we had taken to it many millions of ages ago when we were yet young; but we have contracted other habits which have become so confirmed that we cannot break with them. We therefore now hate that which we should perhaps have loved if we had practised [sic] it. This, however, does not affect the argument, for our concern is with our likes and dislikes, not with the manner in which those likes and dislikes have come about. The discovery that organism is capable of modification at all has occasioned so much astonishment that it has taken the most enlightened part of the world more than a hundred years to leave off expressing its contempt for such a crude, shallow, and preposterous conception. Perhaps in another hundred years we shall learn to admire the good sense, endurance, and thorough Englishness of organism in having been so averse to change, even more than its versatility in having been willing to change so much.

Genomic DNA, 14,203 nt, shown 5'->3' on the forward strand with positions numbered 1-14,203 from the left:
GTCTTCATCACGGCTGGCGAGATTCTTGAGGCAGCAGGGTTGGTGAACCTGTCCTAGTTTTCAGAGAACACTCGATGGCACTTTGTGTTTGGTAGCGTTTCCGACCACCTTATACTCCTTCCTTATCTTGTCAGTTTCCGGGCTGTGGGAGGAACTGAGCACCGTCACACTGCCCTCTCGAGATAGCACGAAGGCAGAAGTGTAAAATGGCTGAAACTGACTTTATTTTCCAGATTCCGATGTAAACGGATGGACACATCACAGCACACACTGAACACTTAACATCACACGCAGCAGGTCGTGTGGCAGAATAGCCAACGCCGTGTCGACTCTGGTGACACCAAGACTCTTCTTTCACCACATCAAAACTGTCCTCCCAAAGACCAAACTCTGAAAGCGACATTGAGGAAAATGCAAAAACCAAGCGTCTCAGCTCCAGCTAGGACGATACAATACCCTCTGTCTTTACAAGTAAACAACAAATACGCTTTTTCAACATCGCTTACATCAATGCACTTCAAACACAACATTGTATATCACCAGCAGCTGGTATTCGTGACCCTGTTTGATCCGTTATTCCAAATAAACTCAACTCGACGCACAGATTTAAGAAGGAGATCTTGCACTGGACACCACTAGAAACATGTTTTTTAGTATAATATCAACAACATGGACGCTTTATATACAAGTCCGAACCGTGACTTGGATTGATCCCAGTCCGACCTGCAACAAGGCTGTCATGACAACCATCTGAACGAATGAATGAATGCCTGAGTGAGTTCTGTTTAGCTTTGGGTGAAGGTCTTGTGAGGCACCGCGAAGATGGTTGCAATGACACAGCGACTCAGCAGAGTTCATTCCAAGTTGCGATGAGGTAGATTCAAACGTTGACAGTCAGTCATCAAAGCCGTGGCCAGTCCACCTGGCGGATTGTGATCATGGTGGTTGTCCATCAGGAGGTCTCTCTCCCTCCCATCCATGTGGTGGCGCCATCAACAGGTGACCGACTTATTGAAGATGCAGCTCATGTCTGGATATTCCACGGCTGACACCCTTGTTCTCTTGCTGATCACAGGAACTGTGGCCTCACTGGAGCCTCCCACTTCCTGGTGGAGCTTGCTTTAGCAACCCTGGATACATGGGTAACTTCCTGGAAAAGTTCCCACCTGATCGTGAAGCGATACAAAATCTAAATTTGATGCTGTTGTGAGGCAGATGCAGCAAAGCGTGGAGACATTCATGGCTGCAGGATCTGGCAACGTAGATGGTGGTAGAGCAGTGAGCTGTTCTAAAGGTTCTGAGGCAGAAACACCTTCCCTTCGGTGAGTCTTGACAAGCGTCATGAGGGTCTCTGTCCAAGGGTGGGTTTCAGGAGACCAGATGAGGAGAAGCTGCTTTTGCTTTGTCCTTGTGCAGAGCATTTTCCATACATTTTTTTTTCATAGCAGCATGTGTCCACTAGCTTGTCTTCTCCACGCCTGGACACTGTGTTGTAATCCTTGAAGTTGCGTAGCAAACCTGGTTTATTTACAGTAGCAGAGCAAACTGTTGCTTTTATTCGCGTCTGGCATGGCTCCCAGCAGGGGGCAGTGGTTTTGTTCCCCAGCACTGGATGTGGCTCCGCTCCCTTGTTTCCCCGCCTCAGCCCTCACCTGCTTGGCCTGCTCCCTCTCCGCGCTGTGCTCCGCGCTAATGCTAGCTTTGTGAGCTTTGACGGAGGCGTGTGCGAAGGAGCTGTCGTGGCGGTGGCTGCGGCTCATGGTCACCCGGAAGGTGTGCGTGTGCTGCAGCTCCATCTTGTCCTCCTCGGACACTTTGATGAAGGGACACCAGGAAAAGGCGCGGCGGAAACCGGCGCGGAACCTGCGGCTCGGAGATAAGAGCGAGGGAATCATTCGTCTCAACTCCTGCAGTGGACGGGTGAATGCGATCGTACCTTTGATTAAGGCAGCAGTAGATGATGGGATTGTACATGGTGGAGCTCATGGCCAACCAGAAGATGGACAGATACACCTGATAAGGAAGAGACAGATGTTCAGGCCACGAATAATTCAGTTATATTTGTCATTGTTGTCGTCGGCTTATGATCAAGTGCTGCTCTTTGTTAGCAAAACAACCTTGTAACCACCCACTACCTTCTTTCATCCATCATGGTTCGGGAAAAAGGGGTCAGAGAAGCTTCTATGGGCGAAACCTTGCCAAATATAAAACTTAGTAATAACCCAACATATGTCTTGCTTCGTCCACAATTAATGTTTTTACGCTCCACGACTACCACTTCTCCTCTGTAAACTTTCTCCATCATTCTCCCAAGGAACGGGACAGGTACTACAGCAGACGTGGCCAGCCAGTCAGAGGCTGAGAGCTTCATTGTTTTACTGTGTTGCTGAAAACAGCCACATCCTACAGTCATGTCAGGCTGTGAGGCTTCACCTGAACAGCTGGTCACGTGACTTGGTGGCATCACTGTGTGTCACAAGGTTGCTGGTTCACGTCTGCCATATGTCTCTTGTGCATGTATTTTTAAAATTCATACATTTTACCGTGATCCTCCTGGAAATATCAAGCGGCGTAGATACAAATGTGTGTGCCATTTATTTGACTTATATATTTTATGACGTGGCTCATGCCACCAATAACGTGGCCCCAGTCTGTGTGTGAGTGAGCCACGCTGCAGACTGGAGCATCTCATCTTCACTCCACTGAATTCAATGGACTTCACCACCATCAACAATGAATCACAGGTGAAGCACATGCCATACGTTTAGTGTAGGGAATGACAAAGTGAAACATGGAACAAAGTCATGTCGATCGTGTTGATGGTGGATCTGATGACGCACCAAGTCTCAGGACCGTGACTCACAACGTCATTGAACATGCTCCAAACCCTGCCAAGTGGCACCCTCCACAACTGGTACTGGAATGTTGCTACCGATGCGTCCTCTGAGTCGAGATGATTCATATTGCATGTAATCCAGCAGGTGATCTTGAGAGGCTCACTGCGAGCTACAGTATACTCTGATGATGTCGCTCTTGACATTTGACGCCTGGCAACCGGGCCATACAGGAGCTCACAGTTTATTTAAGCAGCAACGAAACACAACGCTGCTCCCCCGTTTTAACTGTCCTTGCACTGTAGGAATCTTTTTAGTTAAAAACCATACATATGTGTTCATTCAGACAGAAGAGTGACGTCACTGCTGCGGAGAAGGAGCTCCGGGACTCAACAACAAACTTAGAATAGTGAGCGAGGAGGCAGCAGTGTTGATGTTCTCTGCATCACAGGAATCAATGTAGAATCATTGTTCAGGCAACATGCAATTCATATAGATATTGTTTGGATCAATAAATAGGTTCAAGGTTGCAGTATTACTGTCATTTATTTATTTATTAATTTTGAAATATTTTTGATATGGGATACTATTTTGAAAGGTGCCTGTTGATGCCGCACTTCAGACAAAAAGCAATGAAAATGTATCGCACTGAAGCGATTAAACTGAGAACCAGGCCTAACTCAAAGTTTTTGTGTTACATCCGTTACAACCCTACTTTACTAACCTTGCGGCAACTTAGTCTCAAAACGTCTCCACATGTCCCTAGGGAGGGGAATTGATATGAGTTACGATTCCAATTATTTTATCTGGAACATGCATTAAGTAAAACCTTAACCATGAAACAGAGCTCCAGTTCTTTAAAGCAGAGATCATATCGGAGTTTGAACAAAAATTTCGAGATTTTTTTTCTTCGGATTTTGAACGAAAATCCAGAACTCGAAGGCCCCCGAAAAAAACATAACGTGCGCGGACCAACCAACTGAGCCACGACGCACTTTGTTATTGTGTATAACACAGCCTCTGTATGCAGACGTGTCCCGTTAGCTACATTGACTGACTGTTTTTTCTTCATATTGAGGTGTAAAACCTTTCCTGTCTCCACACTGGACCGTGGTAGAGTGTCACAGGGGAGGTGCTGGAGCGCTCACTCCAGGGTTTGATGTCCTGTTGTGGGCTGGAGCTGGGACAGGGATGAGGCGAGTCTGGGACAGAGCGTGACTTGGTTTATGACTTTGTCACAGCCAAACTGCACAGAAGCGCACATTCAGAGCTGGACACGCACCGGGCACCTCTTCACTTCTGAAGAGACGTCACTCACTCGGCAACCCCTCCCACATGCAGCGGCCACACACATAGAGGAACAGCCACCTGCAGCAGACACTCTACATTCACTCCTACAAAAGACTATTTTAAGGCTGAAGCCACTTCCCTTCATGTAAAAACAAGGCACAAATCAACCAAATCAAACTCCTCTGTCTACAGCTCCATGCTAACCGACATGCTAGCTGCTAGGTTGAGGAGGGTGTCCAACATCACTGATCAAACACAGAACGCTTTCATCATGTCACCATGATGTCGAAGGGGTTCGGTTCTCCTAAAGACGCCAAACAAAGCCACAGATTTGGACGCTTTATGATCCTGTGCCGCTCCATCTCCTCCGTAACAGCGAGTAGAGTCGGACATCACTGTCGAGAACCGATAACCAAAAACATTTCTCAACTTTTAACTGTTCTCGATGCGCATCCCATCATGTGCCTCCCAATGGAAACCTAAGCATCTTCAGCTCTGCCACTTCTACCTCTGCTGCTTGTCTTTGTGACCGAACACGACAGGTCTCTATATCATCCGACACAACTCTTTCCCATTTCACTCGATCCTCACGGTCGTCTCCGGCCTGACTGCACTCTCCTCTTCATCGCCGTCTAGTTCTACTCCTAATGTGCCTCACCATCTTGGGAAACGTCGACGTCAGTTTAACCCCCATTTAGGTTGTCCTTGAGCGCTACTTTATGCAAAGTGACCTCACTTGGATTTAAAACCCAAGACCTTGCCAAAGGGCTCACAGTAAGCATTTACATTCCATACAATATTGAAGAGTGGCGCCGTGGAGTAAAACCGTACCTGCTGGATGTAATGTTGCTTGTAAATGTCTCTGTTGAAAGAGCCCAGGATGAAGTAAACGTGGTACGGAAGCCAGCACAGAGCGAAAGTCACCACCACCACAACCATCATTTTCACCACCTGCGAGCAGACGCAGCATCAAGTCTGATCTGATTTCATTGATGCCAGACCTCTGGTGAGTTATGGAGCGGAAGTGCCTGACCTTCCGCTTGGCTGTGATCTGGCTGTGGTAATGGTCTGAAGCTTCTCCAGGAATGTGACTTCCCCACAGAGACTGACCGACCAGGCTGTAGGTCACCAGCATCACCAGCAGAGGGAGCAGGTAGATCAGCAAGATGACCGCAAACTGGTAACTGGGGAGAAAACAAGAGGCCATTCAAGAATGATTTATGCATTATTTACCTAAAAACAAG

Nevertheless, however conservative we may be, and however much alive to